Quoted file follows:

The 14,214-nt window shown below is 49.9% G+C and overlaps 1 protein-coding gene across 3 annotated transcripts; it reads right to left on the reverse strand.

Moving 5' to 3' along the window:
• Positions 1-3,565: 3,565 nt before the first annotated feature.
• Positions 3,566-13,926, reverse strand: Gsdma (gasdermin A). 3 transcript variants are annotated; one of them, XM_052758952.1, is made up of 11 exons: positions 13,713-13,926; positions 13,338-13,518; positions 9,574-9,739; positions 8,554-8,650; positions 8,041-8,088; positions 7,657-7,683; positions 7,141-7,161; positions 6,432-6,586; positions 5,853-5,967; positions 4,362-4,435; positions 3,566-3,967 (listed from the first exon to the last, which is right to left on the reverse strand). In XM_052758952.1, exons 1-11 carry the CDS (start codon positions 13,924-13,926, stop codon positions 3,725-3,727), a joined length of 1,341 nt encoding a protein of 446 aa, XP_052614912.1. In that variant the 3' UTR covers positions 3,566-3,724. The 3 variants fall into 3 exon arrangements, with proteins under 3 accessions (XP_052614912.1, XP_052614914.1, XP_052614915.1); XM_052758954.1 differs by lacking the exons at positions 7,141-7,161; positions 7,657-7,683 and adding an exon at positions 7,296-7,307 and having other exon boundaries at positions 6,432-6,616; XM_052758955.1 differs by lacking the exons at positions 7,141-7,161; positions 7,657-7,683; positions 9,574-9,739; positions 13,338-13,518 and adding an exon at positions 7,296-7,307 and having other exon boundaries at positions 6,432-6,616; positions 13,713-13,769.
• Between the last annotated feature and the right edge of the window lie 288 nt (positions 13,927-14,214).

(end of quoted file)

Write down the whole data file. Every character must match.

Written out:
The 14,214-nt window shown below is 49.9% G+C and overlaps 1 protein-coding gene across 3 annotated transcripts; it reads right to left on the reverse strand.

Moving 5' to 3' along the window:
• Positions 1-3,565: 3,565 nt before the first annotated feature.
• Positions 3,566-13,926, reverse strand: Gsdma (gasdermin A). 3 transcript variants are annotated; one of them, XM_052758952.1, is made up of 11 exons: positions 13,713-13,926; positions 13,338-13,518; positions 9,574-9,739; positions 8,554-8,650; positions 8,041-8,088; positions 7,657-7,683; positions 7,141-7,161; positions 6,432-6,586; positions 5,853-5,967; positions 4,362-4,435; positions 3,566-3,967 (listed from the first exon to the last, which is right to left on the reverse strand). In XM_052758952.1, exons 1-11 carry the CDS (start codon positions 13,924-13,926, stop codon positions 3,725-3,727), a joined length of 1,341 nt encoding a protein of 446 aa, XP_052614912.1. In that variant the 3' UTR covers positions 3,566-3,724. The 3 variants fall into 3 exon arrangements, with proteins under 3 accessions (XP_052614912.1, XP_052614914.1, XP_052614915.1); XM_052758954.1 differs by lacking the exons at positions 7,141-7,161; positions 7,657-7,683 and adding an exon at positions 7,296-7,307 and having other exon boundaries at positions 6,432-6,616; XM_052758955.1 differs by lacking the exons at positions 7,141-7,161; positions 7,657-7,683; positions 9,574-9,739; positions 13,338-13,518 and adding an exon at positions 7,296-7,307 and having other exon boundaries at positions 6,432-6,616; positions 13,713-13,769.
• Between the last annotated feature and the right edge of the window lie 288 nt (positions 13,927-14,214).